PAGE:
We have just one question – Is providing Internet access to the citizens of India a privilege, a necessity or a duty? And interestingly, necessity is one aspect of life which has always been exploited commercially by the associated providers.
Mr. Pankaj Jain, Country Head, ESET India
“When we have freedom of speech, freedom of following a religion, freedom to get education, it is not fair to discriminate the Internet contents. I would consider such discrimination as a basic violation of citizens’ rights. TRAI is there to censor the contents and ESET is there to take care of all internet security solutions. Telecom operators and ISP should not restrain users to visit only a few websites. Every Internet user should be free to explore the Internet and websites to decide what is best for him/her. Think, if Net neutrality was absent a few years ago, we might not be knowing or using networking sites and apps like Facebook and WhatsApp; and Flipkart, Snapdeal, etc would have probably closed down or charged much higher for operations. Let’s give fair chance to all startups and let users decide what’s good. I urge ISPs, not to restrict new talent and ideas. ESET will protect users and will wholeheartedly support Net neutrality and freedom.”
Shibu Paul, Regional Sales Director – India, ME & SEA, Array Networks
“I am a strong advocate of Net neutrality. Openness is the essence of the Internet and consumers must have the liberty to choose what (Content), when (Priority) and how (Quality of service) they want to use their data. Internet is one of the most influential, and in many cases, a special and effective form of communication medium. We must ensure that no one monopolizes the Internet and its openness is preserved. Else, the IT industry and society at large will get affected sooner or later.
If the Internet isn’t a neutral place, ISPs and TSPs will be in a position to bar certain data from your device and decide what data you can access from the Internet. They should not be allowed to determine how people use their services. For ensuring this, robust guidelines and regulations must be put in place so that ISPs and TSPs are not in a position to selectively PUSH data to consumers the way that monetarily benefits them. In addition, service providers should focus on providing SLAs agreed with customers.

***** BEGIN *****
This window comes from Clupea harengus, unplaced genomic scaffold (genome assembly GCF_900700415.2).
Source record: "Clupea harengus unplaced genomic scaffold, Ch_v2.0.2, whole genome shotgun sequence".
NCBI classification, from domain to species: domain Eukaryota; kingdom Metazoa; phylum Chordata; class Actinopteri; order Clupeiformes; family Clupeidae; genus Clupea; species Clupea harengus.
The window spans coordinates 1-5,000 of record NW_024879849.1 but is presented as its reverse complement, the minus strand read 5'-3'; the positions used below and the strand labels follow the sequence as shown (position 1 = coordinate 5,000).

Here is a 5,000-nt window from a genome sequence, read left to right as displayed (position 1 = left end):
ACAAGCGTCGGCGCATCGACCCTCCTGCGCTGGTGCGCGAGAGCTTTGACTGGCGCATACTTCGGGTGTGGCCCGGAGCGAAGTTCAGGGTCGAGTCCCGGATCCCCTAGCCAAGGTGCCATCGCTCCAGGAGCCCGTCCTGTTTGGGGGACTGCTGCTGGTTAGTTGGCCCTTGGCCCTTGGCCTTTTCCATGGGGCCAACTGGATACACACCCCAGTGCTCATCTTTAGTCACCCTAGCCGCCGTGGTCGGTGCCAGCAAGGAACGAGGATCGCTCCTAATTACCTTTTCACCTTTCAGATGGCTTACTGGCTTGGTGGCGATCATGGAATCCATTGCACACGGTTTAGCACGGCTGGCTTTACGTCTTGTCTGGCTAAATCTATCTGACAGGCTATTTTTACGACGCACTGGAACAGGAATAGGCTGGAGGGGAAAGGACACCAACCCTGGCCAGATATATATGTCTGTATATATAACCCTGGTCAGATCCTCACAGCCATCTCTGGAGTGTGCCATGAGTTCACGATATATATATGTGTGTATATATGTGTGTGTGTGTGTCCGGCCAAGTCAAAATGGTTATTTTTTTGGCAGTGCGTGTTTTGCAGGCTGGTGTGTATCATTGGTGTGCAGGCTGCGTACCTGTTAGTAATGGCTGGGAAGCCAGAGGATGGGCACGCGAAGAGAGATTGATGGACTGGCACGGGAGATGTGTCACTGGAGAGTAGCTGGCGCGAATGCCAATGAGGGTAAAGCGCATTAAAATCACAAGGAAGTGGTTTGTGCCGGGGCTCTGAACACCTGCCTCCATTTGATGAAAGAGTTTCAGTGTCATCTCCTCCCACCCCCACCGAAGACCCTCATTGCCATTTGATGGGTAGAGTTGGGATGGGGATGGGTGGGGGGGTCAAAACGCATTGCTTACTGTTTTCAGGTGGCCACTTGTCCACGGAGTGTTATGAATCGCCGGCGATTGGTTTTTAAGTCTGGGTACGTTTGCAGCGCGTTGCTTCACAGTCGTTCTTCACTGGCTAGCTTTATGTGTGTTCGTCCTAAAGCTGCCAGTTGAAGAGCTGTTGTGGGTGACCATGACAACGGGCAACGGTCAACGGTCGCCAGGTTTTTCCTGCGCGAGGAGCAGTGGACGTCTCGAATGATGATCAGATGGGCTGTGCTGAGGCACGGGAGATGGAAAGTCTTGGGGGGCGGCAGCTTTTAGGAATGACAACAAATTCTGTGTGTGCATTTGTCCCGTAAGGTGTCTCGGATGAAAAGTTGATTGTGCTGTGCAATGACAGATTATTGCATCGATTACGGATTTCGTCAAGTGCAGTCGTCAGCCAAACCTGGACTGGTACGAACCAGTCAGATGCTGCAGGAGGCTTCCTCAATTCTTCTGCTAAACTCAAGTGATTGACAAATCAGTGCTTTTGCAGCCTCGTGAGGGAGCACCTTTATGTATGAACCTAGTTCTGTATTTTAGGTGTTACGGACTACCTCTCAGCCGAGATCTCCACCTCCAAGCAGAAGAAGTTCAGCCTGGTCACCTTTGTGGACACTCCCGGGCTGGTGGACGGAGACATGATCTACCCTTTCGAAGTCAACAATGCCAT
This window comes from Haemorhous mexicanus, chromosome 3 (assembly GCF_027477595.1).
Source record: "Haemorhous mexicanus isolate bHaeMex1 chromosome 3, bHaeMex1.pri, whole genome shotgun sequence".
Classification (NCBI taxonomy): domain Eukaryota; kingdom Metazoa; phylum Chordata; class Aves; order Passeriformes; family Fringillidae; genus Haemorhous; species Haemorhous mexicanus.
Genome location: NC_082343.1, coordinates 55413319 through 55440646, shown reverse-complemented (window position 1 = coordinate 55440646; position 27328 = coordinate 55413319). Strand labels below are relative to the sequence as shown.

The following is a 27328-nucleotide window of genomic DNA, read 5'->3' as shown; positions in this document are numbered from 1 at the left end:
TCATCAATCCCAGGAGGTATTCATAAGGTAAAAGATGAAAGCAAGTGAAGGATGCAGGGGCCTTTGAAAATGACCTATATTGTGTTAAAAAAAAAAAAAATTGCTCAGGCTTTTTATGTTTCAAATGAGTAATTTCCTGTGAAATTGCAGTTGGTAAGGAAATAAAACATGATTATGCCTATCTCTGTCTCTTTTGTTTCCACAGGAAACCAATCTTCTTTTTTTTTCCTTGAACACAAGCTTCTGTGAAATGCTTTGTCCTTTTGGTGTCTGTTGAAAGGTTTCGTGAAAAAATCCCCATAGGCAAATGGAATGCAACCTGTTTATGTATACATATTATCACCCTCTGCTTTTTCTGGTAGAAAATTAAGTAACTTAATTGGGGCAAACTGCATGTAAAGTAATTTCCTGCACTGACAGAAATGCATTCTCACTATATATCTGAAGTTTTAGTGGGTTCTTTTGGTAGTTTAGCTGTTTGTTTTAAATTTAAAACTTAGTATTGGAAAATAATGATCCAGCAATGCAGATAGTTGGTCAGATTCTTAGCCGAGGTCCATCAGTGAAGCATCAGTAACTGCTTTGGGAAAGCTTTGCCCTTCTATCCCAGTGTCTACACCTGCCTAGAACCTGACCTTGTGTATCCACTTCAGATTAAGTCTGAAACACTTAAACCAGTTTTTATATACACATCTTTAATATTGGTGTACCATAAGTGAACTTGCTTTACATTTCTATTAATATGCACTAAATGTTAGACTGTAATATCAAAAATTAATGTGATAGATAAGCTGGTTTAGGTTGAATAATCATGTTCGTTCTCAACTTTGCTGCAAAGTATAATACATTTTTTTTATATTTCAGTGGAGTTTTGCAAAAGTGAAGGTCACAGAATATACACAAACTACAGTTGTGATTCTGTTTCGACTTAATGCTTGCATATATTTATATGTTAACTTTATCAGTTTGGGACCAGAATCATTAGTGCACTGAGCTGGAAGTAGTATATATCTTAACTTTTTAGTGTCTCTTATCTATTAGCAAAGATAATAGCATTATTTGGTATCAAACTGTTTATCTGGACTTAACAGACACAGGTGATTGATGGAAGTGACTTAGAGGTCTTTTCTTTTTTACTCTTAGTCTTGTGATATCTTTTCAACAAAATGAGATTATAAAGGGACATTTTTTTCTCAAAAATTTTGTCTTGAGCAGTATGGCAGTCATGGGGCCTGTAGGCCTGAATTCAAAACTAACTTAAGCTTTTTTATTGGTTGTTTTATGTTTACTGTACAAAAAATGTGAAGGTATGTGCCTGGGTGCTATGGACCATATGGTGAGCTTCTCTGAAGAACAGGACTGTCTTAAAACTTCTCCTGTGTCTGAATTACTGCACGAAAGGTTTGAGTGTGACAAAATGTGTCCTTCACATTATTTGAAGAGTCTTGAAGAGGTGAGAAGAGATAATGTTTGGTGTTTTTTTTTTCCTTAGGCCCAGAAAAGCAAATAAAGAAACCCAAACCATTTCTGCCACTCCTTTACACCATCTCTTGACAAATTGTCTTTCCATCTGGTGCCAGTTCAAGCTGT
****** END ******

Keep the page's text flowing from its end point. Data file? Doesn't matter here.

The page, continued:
The Internet is a great tool that India can largely benefit from. Array’s devices help service providers to enhance and accelerate the performance of Internet services and prioritize services. First, a huge investment is required in the Internet infrastructure, which should be taken up by the government before we start debating on Net neutrality in this country. India is one of the first few countries to have a formal IT Act which was created in 2000. The government should constitute a dialogue with stakeholders, define boundaries and create concrete rules and regulations around the Internet.”
We have seen a huge response in support of Net neutrality drive in India and we are sure that the government will see the larger picture in framing the right policy for India that ensures that no burden is put on the pockets of the users and freedom of the users is preserved.
Mark Zuckerberg’s Take on net nutrality
Over the past week in India, there has been a lot written about Internet.org and net neutrality. I’d like to share my position on these topics here for everyone to see.First, I’ll share a quick story. Last year I visited Chandauli, a small village in northern India that had just been connected to the internet. In a classroom in the village, I had the chance to talk to a group of students who were learning to use the internet. It was an incredible experience to think that right there in that room might be a student with a big idea that could change the world — and now they could actually make that happen through the internet. The internet is one of the most powerful tools for economic and social progress. It gives people access to jobs, knowledge and opportunities. It gives voice to the voiceless in our society, and it connects people with vital resources for health and education.